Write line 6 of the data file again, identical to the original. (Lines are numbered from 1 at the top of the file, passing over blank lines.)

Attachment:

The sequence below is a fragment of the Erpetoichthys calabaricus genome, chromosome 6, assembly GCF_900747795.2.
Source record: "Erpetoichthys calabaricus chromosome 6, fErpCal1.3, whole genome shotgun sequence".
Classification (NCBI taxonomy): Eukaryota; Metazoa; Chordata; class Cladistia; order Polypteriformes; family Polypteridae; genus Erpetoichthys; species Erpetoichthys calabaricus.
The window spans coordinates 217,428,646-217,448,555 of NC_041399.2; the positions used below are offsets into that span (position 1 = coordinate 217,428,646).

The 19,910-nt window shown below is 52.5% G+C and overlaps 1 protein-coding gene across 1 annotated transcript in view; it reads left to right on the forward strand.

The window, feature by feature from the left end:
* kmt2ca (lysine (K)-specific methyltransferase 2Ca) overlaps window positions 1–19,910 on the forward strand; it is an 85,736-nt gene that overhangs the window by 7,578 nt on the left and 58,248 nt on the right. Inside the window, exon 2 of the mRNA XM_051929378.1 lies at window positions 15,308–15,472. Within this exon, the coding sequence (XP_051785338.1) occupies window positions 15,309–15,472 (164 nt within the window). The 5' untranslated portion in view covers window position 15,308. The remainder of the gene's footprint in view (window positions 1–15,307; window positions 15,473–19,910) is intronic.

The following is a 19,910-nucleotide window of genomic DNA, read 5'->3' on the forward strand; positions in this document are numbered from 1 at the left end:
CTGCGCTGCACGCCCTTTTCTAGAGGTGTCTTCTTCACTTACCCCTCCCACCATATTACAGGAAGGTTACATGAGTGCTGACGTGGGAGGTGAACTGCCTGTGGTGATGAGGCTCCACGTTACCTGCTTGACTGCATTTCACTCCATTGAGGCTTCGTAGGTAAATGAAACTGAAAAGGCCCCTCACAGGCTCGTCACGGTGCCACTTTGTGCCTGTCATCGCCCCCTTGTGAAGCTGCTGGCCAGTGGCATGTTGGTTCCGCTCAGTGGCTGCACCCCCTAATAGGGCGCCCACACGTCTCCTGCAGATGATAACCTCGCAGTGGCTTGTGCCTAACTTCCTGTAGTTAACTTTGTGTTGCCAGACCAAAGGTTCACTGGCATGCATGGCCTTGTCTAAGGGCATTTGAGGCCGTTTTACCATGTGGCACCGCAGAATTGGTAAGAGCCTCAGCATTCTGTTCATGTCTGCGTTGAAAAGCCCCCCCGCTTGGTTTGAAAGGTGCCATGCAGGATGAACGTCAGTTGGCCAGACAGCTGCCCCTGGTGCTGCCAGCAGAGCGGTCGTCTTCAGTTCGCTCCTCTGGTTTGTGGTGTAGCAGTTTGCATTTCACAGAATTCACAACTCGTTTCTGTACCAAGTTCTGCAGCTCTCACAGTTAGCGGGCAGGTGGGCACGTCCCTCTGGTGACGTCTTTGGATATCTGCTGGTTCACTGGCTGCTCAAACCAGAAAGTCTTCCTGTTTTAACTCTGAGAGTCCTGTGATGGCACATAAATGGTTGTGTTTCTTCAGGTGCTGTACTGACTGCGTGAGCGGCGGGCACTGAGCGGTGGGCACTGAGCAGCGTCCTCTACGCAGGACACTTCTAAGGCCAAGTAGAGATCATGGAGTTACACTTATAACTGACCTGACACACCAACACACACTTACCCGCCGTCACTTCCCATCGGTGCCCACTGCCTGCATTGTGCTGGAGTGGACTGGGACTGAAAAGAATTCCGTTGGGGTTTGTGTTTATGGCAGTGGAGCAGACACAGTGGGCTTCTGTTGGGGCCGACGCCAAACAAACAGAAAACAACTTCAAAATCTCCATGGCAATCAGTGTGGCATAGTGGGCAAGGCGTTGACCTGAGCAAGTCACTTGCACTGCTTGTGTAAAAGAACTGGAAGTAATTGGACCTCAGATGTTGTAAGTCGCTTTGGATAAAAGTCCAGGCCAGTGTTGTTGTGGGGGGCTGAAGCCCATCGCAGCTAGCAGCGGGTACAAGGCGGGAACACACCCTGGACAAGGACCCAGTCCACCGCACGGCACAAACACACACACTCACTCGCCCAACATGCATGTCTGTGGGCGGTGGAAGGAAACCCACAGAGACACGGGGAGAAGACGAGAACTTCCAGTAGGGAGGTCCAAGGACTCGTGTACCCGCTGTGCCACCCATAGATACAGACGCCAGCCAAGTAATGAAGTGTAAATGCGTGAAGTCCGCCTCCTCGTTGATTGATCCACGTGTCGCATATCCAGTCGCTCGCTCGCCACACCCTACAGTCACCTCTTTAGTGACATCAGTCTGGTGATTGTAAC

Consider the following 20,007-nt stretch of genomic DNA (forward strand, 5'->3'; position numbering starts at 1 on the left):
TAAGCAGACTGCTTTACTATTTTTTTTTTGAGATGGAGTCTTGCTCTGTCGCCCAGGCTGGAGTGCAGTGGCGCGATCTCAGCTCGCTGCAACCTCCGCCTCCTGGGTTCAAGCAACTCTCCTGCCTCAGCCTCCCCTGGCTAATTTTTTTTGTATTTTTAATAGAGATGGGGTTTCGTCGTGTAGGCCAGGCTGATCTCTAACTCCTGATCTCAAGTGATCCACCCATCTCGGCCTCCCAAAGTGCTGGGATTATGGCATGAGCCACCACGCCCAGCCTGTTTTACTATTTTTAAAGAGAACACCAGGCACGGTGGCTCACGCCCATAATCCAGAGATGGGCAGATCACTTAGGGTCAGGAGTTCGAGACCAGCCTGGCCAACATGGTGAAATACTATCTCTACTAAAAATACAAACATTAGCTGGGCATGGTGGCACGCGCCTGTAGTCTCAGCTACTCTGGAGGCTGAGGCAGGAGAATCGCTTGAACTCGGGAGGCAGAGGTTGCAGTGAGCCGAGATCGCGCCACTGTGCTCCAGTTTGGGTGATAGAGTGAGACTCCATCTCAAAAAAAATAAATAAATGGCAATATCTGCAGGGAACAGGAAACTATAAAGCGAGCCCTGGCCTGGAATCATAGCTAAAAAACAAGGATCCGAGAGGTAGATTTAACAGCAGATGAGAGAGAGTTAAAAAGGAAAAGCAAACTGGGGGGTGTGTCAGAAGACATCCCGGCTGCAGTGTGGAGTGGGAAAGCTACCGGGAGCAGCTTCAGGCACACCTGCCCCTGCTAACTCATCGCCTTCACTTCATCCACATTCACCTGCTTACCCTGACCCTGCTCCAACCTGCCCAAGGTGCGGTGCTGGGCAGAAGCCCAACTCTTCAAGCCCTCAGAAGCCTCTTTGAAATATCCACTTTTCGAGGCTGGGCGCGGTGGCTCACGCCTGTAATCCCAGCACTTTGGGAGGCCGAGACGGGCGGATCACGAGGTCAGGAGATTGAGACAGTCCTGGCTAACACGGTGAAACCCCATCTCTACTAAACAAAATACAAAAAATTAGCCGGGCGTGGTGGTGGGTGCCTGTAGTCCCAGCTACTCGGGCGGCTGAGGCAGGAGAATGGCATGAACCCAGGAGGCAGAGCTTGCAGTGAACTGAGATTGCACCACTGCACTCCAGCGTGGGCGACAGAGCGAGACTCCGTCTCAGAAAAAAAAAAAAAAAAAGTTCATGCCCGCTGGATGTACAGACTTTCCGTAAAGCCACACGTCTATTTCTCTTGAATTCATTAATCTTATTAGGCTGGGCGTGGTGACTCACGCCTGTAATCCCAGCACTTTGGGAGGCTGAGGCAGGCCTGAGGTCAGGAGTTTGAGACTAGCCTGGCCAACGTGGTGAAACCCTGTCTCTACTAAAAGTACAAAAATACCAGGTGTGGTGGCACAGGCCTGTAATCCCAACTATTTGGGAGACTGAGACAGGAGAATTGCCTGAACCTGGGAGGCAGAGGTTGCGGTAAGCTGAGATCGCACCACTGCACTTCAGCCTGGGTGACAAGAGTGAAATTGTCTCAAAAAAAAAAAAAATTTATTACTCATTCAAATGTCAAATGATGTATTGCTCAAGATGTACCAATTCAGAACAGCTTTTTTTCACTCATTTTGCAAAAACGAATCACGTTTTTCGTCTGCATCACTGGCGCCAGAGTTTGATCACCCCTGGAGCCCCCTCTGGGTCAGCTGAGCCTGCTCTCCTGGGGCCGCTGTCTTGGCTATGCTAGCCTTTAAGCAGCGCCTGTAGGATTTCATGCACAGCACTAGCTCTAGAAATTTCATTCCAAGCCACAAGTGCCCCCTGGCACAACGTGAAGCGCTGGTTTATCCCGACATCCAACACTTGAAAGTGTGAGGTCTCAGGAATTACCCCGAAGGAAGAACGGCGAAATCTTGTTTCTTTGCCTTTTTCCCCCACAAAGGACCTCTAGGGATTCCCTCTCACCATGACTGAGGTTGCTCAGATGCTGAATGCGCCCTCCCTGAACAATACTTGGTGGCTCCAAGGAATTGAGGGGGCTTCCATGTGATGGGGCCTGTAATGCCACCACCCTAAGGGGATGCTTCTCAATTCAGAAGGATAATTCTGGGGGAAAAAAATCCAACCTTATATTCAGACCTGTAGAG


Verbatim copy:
The window, feature by feature from the left end: